The Dangers Pope Francis Avoided by Not Going to Dubai

COMMENTARY: Catholics ought to pray for the Holy Father’s recovery from illness — and in thanksgiving that he is not going to Dubai.

Pope Francis leads the general audience at Paul VI Hall inside Vatican City Nov. 29th, 2023
Pope Francis leads the general audience at Paul VI Hall inside Vatican City Nov. 29th, 2023 (photo: Grzegorz Galazka/Mondadori Portfolio/Sipa USA / AP)

The cancellation of the papal trip to Dubai is a blessing in disguise. 

The cancellation is a blessing, even as the cause is regrettable. The trip to Dubai for the COP28 climate conference would have reduced the Church to an NGO and the Vicar of Christ to her chief activist. Catholics ought to pray for the Holy Father’s recovery from illness — and in thanksgiving that he is not going to Dubai.

The intense inward focus of the Synod on Synodality for a synodal Church marked the death of the evangelical urgency of Evangelii Gaudium. The 2019 Amazon synod’s revelation that the Latin American Church was still underserving the Amazon region marked the death of the great continental mission envisioned for Latin America at Aparecida in 2007. In similar fashion, the papal trip to Dubai for the U.N. climate conference would have marked a significant erosion of the Church’s identity.

Those are strong words. But it was Pope Francis who said as much the day after his election as pope in March 2013.

“If we do not profess Jesus Christ, things go wrong. We may become a charitable NGO, but not the Church, the Bride of the Lord,” he preached that day, contrasting an NGO, a non-governmental organization, with the identity of the Church. 

“When the Church wants to boast of its quantity and makes organizations, and makes offices, and become somewhat bureaucratic, then the Church loses its main substance and is in danger of turning into an NGO,” the Holy Father said a month later. “And the Church is not an NGO.”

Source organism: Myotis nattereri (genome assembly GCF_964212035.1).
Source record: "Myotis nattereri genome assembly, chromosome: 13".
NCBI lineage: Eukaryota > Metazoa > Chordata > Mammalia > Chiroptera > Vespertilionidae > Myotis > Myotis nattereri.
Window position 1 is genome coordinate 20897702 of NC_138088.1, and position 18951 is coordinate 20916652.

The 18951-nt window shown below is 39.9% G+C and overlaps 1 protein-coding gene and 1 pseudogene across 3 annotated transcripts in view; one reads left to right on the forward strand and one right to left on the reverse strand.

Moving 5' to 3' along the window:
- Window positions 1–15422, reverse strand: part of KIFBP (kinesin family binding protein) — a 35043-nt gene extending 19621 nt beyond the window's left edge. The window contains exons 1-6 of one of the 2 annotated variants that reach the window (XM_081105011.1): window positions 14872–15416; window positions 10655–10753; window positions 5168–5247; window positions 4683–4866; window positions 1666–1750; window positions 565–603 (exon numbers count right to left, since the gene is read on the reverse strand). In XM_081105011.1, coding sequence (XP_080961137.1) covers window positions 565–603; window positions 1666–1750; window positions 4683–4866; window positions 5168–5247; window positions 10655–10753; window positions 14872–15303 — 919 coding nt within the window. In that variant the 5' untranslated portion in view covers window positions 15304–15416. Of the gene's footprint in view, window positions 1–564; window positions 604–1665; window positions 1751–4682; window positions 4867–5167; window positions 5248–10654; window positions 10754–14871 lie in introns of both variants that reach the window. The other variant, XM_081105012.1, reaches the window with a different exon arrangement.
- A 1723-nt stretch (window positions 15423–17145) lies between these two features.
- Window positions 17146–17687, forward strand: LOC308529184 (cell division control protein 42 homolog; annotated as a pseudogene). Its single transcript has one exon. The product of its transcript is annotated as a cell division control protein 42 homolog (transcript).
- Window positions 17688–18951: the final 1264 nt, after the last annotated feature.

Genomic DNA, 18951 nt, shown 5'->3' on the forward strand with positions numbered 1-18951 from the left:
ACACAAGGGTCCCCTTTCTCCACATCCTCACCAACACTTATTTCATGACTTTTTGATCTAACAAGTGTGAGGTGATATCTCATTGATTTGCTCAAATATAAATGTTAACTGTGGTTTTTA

The program for Dubai included no public prayer at all, but plenty of time for bilateral meetings. Papal trip organizers somehow envisioned the Holy Father huddled up with American climate czar John Kerry before chatting with Chinese diplomats about coal-fired plants rather than persecution of religious believers. Others seek meetings with the Pope to elevate their standing; the Holy Father in Dubai would have reduced his own.

A papal trip that includes no scheduled public prayer manifests the very loss of identity that the Holy Father warned against in 2013. Pope Francis did it once before, on his visit to Strasbourg in 2014, where he spoke at the European Parliament but didn’t visit the local cathedral, which was celebrating its 1,000th anniversary. But that visit was only four hours. The Dubai trip stretched over three days, the final one of which was to have been Dec. 3, the feast of St. Francis Xavier, patron of the missions and “Apostle of the East.” The Dubai program had nothing of the spirit of Francis Xavier about it.

Dubai is also home to an immense number of migrants, many of them Catholics from the Philippines or India, some of whom live in conditions of great hardship. A visit to Dubai that ignored them entirely would have undermined another early aspiration of the Holy Father, namely, his desire for a “poor Church for the poor.”

From Mission to Meetings

The 10th anniversary of the flagship document of the Holy Father’s pontificate, Evangelii Gaudium, was celebrated recently. There was plenty of favorable commentary on the bold vision of missionary discipleship that Pope Francis articulated then. 

Yet a pontificate that began in 2013 with a summons to “get out of the sacristy,” “to make a mess” and to “get dirty” in the challenges of evangelization has, by 2023, become defined by the image of bishops and ecclesial bureaucrats sitting at round tables, talking to one another for weeks on end. They are not locked in the sacristy but the synod hall, where it is clean, comfortable and orderly. 

The 70,000 officials, activists, consultants and lobbyists who will descend upon Dubai won’t be at round tables, but the affair will have the same feel of endless interventions in a process that is about processes. The U.N. climate agenda is one of perpetual consultations and, like the synod, meetings at regional, continental and planetary levels.